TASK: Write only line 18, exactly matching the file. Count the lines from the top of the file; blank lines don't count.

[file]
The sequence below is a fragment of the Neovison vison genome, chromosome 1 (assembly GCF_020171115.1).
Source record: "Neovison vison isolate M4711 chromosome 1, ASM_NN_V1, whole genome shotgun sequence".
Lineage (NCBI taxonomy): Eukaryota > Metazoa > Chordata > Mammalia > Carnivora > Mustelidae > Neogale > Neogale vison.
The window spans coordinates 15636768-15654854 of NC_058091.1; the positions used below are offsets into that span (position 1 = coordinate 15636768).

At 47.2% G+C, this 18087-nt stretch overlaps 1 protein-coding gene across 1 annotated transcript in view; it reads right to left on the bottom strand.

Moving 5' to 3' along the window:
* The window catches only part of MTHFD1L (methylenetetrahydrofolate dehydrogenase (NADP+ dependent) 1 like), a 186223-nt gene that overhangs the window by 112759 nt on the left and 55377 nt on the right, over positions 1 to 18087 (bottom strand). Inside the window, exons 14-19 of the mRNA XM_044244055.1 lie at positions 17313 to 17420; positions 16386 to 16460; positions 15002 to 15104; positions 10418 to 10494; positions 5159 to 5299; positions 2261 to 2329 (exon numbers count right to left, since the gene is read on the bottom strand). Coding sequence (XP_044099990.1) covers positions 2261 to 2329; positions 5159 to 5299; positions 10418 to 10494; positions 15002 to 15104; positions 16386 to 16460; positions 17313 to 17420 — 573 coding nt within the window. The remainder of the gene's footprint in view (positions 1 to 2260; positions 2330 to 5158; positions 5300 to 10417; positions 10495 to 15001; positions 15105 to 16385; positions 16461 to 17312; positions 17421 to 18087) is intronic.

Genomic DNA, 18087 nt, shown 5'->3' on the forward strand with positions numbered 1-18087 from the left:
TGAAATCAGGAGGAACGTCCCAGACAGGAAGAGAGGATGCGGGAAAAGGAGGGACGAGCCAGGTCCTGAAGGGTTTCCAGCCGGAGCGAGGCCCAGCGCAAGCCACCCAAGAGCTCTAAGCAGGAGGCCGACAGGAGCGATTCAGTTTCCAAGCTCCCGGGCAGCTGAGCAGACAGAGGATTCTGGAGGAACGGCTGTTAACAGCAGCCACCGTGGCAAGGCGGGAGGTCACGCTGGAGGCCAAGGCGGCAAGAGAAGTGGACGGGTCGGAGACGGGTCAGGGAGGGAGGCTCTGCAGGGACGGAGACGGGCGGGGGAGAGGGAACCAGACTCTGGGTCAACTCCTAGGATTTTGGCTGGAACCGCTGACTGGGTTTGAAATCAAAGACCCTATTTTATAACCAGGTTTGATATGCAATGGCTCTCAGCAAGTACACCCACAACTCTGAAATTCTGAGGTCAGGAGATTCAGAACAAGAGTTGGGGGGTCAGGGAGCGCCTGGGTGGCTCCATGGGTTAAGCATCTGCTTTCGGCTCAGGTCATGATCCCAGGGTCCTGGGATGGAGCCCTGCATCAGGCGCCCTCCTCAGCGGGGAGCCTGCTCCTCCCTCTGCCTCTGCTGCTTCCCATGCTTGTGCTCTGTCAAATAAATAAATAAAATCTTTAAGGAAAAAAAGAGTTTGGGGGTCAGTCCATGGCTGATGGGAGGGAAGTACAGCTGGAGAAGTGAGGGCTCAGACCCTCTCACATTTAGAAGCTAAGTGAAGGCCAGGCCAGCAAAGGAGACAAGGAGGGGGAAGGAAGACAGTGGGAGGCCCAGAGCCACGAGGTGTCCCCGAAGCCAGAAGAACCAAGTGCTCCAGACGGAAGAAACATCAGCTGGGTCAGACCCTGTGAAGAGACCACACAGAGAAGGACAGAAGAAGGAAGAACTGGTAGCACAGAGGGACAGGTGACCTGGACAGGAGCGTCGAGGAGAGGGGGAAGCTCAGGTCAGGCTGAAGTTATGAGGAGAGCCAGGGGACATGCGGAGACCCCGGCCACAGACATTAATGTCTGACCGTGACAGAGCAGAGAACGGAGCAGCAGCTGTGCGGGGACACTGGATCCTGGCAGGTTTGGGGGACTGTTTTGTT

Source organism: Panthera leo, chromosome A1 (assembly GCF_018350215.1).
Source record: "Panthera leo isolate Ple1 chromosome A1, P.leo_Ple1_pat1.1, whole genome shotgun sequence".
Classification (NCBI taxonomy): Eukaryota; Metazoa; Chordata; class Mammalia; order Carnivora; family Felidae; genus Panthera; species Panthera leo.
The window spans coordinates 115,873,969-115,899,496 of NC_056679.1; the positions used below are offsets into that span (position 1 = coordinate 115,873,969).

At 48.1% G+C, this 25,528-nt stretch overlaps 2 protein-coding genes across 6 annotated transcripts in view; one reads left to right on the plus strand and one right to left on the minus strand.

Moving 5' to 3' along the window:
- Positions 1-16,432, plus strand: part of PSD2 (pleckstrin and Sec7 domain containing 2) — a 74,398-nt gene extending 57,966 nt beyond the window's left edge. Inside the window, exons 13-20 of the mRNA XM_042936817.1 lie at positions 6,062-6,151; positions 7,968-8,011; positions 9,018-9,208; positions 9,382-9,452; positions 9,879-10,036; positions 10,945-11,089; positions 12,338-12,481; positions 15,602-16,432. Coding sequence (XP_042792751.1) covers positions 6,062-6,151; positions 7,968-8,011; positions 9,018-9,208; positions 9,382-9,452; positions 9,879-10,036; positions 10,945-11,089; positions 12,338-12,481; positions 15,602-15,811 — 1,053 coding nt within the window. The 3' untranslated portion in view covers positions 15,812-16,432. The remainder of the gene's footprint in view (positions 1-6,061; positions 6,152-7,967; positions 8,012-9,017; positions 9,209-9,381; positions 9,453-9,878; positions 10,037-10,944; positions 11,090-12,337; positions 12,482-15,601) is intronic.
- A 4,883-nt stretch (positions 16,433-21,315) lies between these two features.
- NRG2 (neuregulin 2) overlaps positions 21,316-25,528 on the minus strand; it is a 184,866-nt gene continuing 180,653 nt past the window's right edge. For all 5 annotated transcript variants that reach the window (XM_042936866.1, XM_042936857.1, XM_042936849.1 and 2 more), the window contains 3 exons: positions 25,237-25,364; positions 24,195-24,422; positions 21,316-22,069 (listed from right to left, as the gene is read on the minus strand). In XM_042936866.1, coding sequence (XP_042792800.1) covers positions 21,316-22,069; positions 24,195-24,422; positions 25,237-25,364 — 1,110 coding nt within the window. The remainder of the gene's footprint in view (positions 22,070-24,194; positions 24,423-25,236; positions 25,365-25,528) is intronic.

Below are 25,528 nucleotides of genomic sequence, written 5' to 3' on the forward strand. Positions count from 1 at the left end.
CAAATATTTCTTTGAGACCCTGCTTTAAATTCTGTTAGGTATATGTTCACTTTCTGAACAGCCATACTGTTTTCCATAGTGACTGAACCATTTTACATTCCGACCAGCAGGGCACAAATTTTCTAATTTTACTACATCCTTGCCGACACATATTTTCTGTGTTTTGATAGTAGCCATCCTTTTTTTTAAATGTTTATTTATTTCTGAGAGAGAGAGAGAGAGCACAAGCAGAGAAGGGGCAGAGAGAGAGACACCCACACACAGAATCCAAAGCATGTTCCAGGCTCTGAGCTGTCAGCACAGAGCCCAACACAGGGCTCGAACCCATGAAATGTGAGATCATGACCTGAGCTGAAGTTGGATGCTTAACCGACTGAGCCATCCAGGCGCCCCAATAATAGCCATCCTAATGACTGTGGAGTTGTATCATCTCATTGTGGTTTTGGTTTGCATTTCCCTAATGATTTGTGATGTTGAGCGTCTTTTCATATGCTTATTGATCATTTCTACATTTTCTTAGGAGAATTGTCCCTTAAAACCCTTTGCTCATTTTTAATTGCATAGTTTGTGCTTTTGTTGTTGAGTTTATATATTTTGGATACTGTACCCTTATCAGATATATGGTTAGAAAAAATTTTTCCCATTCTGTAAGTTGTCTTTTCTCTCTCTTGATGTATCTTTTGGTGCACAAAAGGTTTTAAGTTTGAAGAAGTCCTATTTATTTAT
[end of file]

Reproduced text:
- NRG2 (neuregulin 2) overlaps positions 21,316-25,528 on the minus strand; it is a 184,866-nt gene continuing 180,653 nt past the window's right edge. For all 5 annotated transcript variants that reach the window (XM_042936866.1, XM_042936857.1, XM_042936849.1 and 2 more), the window contains 3 exons: positions 25,237-25,364; positions 24,195-24,422; positions 21,316-22,069 (listed from right to left, as the gene is read on the minus strand). In XM_042936866.1, coding sequence (XP_042792800.1) covers positions 21,316-22,069; positions 24,195-24,422; positions 25,237-25,364 — 1,110 coding nt within the window. The remainder of the gene's footprint in view (positions 22,070-24,194; positions 24,423-25,236; positions 25,365-25,528) is intronic.